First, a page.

decimal

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See also: décimal

English[edit]

Etymology[edit]

Borrowed from Late Latin, Medieval Latin decimalis, from Latin decimus, from decem (ten) + adjective suffix -alis.

Pronunciation[edit]

  • (UK) IPA(key): [ˈdɛsɪməɫ]
  • (US) IPA(key): /ˈdɛsɪməl/
  • (file)

Noun[edit]

decimal (countable and uncountable, plural decimals)

  1. (countable) A number expressed in the base-ten system, (particularly) a fractional numeral written in this system.
    What is 7/23 as a decimal?
  2. (informal, uncountable) The decimal system itself.
  3. (informal) A decimal place.
    Pi has a value of 3.142, to three decimals.
  4. (informal) A decimal point.

Synonyms[edit]

Antonyms[edit]

Hyponyms[edit]

Related terms[edit]

Translations[edit]

The translations below need to be checked and inserted above into the appropriate translation tables, removing any numbers. Numbers do not necessarily match those in definitions. See instructions at Wiktionary:Entry layout#Translations.

References[edit]

Adjective[edit]

decimal (not comparable)

  1. (arithmetic, computing) Concerning numbers expressed in decimal or mathematical calculations performed using decimal.

Synonyms[edit]

Translations[edit]

Verb[edit]

decimal (third-person singular simple present decimals, present participle decimaling, simple past and past participle decimaled)

  1. to represent with numbers after a decimal point
    • 1984 Robert William Dent, Proverbial Language in English Drama Exclusive of Shakespeare, 1495-1616: An Index
      Single- decimaled entries, often originating in Whiting (Wh) or Wilson (OW; see p. 23, fn.3), are from SPL. To save space, examples cited in SPL are normally not repeated (examples therefore begin with "Add:"). Double- decimaled entries, again often based on Wh or OW, are "new."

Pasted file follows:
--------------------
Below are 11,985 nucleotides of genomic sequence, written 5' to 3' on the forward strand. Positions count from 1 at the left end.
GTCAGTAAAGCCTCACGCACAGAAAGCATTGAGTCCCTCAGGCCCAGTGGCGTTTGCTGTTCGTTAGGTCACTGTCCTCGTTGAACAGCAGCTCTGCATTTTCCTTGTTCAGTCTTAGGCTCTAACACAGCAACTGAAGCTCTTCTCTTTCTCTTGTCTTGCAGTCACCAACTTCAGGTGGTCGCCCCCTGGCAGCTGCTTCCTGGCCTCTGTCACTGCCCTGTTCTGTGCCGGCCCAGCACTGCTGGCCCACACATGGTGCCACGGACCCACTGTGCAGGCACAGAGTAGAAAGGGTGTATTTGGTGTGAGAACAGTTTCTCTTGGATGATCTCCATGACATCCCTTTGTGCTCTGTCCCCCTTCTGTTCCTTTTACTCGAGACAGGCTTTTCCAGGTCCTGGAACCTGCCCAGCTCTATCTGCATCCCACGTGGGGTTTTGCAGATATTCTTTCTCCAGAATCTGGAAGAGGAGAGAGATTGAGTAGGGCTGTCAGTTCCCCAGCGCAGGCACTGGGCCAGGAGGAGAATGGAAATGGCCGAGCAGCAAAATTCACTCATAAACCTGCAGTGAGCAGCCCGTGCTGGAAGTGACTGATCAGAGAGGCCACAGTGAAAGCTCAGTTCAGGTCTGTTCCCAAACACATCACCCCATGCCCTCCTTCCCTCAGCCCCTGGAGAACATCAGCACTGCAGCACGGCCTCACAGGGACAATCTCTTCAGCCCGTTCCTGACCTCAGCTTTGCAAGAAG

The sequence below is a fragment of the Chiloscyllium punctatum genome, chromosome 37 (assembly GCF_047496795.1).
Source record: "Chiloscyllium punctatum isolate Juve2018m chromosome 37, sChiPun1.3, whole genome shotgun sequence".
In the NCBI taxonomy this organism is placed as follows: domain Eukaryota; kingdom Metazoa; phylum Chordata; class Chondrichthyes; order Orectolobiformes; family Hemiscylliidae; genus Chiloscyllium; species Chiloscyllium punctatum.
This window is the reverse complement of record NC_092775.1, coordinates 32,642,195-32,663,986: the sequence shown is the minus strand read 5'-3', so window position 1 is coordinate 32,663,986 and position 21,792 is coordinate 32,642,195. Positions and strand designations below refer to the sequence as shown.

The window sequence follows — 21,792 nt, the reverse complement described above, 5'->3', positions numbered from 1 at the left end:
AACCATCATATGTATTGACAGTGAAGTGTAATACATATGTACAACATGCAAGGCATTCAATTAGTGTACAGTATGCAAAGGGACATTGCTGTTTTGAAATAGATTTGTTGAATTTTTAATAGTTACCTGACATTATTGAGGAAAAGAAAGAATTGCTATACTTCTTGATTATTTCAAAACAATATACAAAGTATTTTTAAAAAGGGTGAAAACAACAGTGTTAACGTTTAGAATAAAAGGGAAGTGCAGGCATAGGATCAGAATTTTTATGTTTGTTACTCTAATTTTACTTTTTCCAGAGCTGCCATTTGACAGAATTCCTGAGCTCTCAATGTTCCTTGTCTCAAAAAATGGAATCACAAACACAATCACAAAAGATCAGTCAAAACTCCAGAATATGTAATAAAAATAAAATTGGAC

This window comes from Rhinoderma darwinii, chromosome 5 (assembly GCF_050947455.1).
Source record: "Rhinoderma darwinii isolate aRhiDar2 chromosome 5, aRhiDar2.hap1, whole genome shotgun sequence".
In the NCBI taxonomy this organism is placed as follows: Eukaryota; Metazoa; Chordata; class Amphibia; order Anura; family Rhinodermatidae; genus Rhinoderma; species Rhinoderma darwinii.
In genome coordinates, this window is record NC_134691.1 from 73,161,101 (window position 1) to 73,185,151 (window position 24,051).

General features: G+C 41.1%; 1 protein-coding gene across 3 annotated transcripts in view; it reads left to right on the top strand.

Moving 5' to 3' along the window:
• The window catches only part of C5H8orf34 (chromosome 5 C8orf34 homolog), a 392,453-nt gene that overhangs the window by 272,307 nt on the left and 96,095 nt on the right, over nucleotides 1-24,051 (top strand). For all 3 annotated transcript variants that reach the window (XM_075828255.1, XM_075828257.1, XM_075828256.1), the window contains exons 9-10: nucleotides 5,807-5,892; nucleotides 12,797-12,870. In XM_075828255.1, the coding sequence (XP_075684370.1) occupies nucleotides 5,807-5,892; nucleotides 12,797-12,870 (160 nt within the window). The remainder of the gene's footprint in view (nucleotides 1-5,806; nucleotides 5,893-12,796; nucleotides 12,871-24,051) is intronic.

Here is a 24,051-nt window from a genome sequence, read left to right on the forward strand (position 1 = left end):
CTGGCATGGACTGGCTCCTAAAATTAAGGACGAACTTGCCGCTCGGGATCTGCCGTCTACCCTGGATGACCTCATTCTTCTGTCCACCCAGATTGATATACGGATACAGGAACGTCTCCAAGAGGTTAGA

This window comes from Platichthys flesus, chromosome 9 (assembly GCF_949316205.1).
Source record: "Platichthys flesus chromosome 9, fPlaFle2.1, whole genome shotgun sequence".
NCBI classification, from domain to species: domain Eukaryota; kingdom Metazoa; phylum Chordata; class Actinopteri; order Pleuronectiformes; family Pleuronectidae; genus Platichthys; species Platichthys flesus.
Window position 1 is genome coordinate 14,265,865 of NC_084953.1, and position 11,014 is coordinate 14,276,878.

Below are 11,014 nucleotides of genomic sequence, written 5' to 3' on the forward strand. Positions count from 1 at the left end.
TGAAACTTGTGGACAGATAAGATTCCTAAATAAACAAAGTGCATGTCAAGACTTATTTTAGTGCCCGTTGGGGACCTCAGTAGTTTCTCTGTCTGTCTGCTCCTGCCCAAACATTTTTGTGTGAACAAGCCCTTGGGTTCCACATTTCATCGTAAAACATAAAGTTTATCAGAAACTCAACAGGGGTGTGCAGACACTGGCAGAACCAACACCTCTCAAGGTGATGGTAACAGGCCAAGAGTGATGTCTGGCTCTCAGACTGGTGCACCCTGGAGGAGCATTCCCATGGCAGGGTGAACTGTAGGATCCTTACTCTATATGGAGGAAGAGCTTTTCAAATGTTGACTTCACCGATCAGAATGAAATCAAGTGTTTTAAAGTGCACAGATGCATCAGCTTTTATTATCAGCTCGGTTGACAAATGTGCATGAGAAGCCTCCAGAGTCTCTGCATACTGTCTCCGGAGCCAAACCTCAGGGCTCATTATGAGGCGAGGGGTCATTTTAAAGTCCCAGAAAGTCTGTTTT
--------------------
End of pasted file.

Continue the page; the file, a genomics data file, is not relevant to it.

• 2001 Richard J. Harris A Primer of Multivariate Statistics page 54
      simplified, substantively interpretable versions of the optimal (but many-decimaled) linear combinations of your original variables
    • 2015 Brad Knickerbocker, It’s Pi Day! Let’s have some pie. Christian Science Monitor
      So naturally, 3/14 – the 14th of March – is celebrated as “Pi Day.” And since 3.14 is the beginning, not the end of Pi – it can be decimaled on out to infinity – and since the next two numbers are 1 and 5 voila! today’s date 3/14/15 is really special.

Derived terms[edit]

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Anagrams[edit]


Portuguese[edit]

Etymology[edit]

Borrowed from Late Latin decimalis, from Latin decimus.

Adjective[edit]

decimal m, f (plural decimais, comparable)

  1. (arithmetic, computing) decimal (concerning numbers expressed in decimal or calculations using decimal)

Noun[edit]

decimal m (plural decimais)

  1. (countable) decimal (number expressed in the decimal system)

Related terms[edit]


Spanish[edit]

Etymology[edit]

Borrowed from Late Latin decimalis, from Latin decimus.

Pronunciation[edit]

Adjective[edit]

decimal (plural decimales)

  1. decimal

Related terms[edit]

Further reading[edit]


Swedish[edit]

Adjective[edit]

decimal

  1. decimal (using ten digits 0-9)

Declension[edit]

Inflection of decimal
Indefinite Positive Comparative Superlative2
Common singular decimal
Neuter singular decimalt
Plural decimala
Definite Positive Comparative Superlative
Masculine singular1 decimale
All decimala
1) Only used, optionally, to refer to things whose natural gender is masculine.
2) The indefinite superlative forms are only used in the predicative.

Related terms[edit]

See also[edit]

Noun[edit]

decimal c

  1. a decimal place (digits expressing decimal fractions)

Declension[edit]

Declension of decimal 
Singular Plural
Indefinite Definite Indefinite Definite
Nominative decimal decimalen decimaler decimalerna
Genitive decimals decimalens decimalers decimalernas